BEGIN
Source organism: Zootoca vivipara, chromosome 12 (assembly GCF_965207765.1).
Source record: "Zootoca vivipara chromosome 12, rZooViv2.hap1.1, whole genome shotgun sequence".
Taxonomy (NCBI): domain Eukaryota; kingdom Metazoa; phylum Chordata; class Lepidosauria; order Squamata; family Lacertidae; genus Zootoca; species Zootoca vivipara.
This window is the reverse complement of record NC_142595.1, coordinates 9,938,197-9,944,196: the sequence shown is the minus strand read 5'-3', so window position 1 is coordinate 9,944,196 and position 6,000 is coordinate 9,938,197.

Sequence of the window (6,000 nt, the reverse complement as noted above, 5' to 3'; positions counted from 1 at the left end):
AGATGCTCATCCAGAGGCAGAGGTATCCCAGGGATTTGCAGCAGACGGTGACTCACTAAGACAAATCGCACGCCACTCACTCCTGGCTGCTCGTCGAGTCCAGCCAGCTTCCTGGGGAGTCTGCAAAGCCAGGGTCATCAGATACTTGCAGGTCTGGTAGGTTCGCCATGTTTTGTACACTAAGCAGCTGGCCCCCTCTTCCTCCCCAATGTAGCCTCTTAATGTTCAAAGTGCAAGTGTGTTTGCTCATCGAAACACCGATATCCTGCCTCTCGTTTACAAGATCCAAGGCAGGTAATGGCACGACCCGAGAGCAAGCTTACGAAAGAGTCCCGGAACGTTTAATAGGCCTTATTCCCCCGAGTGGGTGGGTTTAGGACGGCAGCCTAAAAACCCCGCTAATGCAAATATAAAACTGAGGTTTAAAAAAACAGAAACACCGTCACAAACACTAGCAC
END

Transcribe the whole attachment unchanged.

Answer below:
Source organism: Zootoca vivipara, chromosome 12 (assembly GCF_965207765.1).
Source record: "Zootoca vivipara chromosome 12, rZooViv2.hap1.1, whole genome shotgun sequence".
Taxonomy (NCBI): domain Eukaryota; kingdom Metazoa; phylum Chordata; class Lepidosauria; order Squamata; family Lacertidae; genus Zootoca; species Zootoca vivipara.
This window is the reverse complement of record NC_142595.1, coordinates 9,938,197-9,944,196: the sequence shown is the minus strand read 5'-3', so window position 1 is coordinate 9,944,196 and position 6,000 is coordinate 9,938,197.

Sequence of the window (6,000 nt, the reverse complement as noted above, 5' to 3'; positions counted from 1 at the left end):
AGATGCTCATCCAGAGGCAGAGGTATCCCAGGGATTTGCAGCAGACGGTGACTCACTAAGACAAATCGCACGCCACTCACTCCTGGCTGCTCGTCGAGTCCAGCCAGCTTCCTGGGGAGTCTGCAAAGCCAGGGTCATCAGATACTTGCAGGTCTGGTAGGTTCGCCATGTTTTGTACACTAAGCAGCTGGCCCCCTCTTCCTCCCCAATGTAGCCTCTTAATGTTCAAAGTGCAAGTGTGTTTGCTCATCGAAACACCGATATCCTGCCTCTCGTTTACAAGATCCAAGGCAGGTAATGGCACGACCCGAGAGCAAGCTTACGAAAGAGTCCCGGAACGTTTAATAGGCCTTATTCCCCCGAGTGGGTGGGTTTAGGACGGCAGCCTAAAAACCCCGCTAATGCAAATATAAAACTGAGGTTTAAAAAAACAGAAACACCGTCACAAACACTAGCAC